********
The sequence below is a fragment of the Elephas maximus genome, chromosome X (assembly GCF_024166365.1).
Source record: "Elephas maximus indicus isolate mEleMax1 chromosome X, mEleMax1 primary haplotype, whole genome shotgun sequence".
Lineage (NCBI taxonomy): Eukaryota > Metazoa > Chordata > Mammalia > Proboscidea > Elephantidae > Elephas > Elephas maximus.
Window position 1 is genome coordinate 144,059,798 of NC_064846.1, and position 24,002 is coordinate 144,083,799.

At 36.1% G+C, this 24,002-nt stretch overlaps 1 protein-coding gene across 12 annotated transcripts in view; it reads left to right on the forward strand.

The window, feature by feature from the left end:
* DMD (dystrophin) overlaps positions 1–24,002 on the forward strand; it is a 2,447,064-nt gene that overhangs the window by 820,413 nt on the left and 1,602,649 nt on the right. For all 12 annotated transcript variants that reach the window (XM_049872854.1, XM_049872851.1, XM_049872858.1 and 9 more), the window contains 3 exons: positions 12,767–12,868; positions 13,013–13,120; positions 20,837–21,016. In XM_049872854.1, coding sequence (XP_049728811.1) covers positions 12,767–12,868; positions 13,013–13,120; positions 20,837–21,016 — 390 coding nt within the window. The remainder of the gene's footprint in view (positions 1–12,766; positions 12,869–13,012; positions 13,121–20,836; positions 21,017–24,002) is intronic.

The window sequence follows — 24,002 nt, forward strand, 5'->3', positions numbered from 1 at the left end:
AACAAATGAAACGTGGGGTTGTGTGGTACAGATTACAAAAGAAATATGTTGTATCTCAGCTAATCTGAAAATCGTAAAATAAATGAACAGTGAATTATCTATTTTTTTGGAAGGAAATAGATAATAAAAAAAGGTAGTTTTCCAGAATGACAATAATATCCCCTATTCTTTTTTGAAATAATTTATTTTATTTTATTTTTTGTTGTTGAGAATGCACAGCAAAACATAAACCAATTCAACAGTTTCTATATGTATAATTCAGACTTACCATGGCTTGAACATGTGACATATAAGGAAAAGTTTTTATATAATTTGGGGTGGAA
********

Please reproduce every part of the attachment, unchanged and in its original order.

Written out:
The sequence below is a fragment of the Elephas maximus genome, chromosome X (assembly GCF_024166365.1).
Source record: "Elephas maximus indicus isolate mEleMax1 chromosome X, mEleMax1 primary haplotype, whole genome shotgun sequence".
Lineage (NCBI taxonomy): Eukaryota > Metazoa > Chordata > Mammalia > Proboscidea > Elephantidae > Elephas > Elephas maximus.
Window position 1 is genome coordinate 144,059,798 of NC_064846.1, and position 24,002 is coordinate 144,083,799.

At 36.1% G+C, this 24,002-nt stretch overlaps 1 protein-coding gene across 12 annotated transcripts in view; it reads left to right on the forward strand.

The window, feature by feature from the left end:
* DMD (dystrophin) overlaps positions 1–24,002 on the forward strand; it is a 2,447,064-nt gene that overhangs the window by 820,413 nt on the left and 1,602,649 nt on the right. For all 12 annotated transcript variants that reach the window (XM_049872854.1, XM_049872851.1, XM_049872858.1 and 9 more), the window contains 3 exons: positions 12,767–12,868; positions 13,013–13,120; positions 20,837–21,016. In XM_049872854.1, coding sequence (XP_049728811.1) covers positions 12,767–12,868; positions 13,013–13,120; positions 20,837–21,016 — 390 coding nt within the window. The remainder of the gene's footprint in view (positions 1–12,766; positions 12,869–13,012; positions 13,121–20,836; positions 21,017–24,002) is intronic.

The window sequence follows — 24,002 nt, forward strand, 5'->3', positions numbered from 1 at the left end:
AACAAATGAAACGTGGGGTTGTGTGGTACAGATTACAAAAGAAATATGTTGTATCTCAGCTAATCTGAAAATCGTAAAATAAATGAACAGTGAATTATCTATTTTTTTGGAAGGAAATAGATAATAAAAAAAGGTAGTTTTCCAGAATGACAATAATATCCCCTATTCTTTTTTGAAATAATTTATTTTATTTTATTTTTTGTTGTTGAGAATGCACAGCAAAACATAAACCAATTCAACAGTTTCTATATGTATAATTCAGACTTACCATGGCTTGAACATGTGACATATAAGGAAAAGTTTTTATATAATTTGGGGTGGAA